The impetus for reaching an agreement, despite the intense philosophical differences, is that automatic spending cuts referred to as the sequester will go into effect. The next round of sequestration would cut government spending by an additional $19 billion on January 15th in addition to the cuts made this year. $19 billion is a large amount of money but certainly dwarfed by the current national debt which is about to hit $17 trillion. While the general predictions of dire consequences from the first sequester did not materialize, the threat of some additional cuts may be sufficient to spur compromise from both political parties to reach a longer term agreement.

The legislation ending the shutdown also required a round of budget negotiations. The deal doesn’t require anything from the budget negotiators other than to finish the discussions by December 13th and avoid using the negotiations as a way for additional debt ceiling increases.  This effort will be led by Senate Budget Chairman Patty Murray and House Budget Chairman Paul Ryan. For those who think we have seen a similar scenario previously, we have seen such a scenario with a  “super-committee”  appointed to resolve the differences. The effort was not successful. But, with the memory of the recent shutdown and rancorous debate over the debt ceiling still fresh in everyones’ mind, perhaps this effort will be more successful.

Murray and Ryan may just be playing their political roles but at least they are trying to express some optimism in a joint statement in which they said: “We recognize … the challenges we face in reaching an agreement. But we want to find common ground and work toward a bipartisan deal. We intend to focus on what we can achieve.”

So, will taxes increase for many Americans in the near future? Will government be subject to at least minimal spending reductions and will our national debt start to decrease if modifications are made to the massive entitlement programs that threaten to overwhelm the government with expenses that will continue to go up as the aging baby boomer population ages?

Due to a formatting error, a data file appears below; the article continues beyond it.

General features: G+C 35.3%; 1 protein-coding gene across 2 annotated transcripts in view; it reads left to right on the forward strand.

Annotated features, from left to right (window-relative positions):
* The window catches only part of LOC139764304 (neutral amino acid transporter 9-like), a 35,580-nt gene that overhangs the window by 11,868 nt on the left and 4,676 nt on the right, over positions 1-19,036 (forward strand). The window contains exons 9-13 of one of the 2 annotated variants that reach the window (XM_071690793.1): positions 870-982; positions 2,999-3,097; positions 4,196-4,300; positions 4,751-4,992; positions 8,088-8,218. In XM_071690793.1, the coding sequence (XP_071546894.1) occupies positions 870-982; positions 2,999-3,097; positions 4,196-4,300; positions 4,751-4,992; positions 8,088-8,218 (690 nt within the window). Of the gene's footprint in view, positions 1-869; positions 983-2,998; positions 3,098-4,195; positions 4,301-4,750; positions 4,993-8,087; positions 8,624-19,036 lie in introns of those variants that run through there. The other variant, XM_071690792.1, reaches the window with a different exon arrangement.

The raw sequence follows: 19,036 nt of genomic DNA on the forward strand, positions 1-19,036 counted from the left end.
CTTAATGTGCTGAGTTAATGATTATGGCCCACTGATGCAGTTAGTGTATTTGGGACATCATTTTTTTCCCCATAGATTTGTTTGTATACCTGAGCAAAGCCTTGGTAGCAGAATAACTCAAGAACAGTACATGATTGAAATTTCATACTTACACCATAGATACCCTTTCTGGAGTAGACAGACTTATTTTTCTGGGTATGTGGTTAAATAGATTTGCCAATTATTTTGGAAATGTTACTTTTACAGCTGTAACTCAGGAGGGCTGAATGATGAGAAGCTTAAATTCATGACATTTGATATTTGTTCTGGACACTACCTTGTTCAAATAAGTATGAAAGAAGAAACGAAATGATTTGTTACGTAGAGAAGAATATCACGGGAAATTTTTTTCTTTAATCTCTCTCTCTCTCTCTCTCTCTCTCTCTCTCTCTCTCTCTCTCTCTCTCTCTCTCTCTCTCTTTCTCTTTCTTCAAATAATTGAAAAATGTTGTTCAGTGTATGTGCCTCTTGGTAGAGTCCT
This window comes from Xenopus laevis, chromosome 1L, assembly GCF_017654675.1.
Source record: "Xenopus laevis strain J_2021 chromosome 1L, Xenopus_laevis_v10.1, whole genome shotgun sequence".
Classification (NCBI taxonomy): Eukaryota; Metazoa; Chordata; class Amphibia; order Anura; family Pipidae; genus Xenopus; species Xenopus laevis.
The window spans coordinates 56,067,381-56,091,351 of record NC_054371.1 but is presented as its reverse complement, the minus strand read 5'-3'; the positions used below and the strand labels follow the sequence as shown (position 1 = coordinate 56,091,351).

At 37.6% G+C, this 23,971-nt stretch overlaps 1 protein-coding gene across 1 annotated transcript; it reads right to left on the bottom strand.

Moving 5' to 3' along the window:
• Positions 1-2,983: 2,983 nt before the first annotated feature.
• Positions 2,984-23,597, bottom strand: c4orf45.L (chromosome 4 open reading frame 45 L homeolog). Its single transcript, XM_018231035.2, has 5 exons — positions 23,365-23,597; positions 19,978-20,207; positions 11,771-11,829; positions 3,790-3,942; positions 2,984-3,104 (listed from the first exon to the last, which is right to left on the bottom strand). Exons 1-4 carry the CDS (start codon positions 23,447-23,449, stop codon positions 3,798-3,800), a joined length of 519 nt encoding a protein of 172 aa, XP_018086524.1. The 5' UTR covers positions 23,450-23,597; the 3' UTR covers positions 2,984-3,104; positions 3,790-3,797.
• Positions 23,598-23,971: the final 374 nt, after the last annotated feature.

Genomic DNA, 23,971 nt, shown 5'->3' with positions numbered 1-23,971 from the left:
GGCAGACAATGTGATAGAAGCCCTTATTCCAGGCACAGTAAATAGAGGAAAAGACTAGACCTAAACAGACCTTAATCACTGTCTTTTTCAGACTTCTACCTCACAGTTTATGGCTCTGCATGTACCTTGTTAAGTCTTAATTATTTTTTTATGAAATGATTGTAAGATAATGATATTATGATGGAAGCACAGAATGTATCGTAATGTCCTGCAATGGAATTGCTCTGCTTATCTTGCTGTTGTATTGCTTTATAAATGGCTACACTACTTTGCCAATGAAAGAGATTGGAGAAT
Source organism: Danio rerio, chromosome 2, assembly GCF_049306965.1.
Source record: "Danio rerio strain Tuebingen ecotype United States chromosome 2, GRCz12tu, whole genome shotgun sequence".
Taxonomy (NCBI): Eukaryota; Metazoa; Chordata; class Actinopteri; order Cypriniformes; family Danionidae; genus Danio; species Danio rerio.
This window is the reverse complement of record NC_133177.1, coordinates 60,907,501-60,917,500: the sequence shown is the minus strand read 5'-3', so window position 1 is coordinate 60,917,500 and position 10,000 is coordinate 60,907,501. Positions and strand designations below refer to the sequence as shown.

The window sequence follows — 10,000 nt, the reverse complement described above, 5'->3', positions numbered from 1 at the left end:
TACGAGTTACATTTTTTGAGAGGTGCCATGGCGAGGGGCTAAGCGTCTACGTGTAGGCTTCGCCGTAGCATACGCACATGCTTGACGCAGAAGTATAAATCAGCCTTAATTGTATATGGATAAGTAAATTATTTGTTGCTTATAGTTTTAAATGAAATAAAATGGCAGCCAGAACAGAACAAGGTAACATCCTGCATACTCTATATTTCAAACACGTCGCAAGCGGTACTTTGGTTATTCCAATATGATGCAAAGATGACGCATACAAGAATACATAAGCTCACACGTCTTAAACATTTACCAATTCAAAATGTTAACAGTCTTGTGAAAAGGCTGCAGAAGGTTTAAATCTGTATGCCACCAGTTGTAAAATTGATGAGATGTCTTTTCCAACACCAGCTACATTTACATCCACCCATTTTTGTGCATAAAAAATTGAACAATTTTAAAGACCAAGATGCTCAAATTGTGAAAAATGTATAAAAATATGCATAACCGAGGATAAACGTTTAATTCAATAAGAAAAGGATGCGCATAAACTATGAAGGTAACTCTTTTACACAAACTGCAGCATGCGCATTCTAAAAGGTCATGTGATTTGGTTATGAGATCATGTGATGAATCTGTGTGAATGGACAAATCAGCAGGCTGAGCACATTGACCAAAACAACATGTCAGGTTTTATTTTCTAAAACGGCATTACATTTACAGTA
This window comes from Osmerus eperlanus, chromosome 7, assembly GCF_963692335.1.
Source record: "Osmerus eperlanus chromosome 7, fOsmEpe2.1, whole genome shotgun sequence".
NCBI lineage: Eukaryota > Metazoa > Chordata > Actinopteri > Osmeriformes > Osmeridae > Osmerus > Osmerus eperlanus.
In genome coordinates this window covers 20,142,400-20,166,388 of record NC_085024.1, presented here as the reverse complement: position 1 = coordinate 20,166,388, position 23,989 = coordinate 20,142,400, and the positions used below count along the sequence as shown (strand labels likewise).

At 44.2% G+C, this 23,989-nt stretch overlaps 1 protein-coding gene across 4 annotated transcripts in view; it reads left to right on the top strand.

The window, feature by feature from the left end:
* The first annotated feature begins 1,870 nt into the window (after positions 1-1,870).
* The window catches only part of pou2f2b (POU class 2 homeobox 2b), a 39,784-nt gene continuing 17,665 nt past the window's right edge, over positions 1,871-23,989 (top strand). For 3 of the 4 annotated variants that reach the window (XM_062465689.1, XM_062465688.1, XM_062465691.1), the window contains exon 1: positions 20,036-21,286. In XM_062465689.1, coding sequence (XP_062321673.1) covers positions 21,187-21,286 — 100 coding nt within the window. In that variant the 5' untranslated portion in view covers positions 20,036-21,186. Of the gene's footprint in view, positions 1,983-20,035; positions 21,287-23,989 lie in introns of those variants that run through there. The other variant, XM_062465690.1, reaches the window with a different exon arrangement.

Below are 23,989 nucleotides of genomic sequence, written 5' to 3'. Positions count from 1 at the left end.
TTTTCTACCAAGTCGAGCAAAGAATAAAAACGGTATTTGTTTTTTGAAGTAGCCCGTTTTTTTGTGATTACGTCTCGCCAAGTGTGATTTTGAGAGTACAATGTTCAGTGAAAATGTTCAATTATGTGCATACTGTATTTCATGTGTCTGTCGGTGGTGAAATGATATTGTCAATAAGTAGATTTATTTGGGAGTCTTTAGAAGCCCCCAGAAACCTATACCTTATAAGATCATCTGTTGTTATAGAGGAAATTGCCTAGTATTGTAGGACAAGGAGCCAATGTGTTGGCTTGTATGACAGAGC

The current agreement that reopens the government doesn’t offer any insight. It is just a temporary resolution and further delaying any resolution.

Of course, underlying the negotiations will be political calculations involving the national elections in 2014. What public positions will likely increase the political power of one party over the other? What actions could lead to a change in the majority party in the Senate or the House? Chances are, these calculations will be foremost in the minds of those voting on the next legislation to be put forward in Congress. It also means a significant resolution may not come about until voters make their decision in November 2014.

Our advice to federal employees: Try to save your money in case of another shutdown. It may not happen and may be unlikely to happen but it is a possibility. If you are in a financial position to save some for future expenses if you have to do without a paycheck for a few days or a few weeks, you will be in better shape by having an emergency fund at your disposal.

About the Author

Ralph Smith has several decades of experience working with federal human resources issues. He has written extensively on a full range of human resources topics in books and newsletters and is a co-founder of two companies and several newsletters on federal human resources. Follow Ralph on Twitter: @RalphSmith47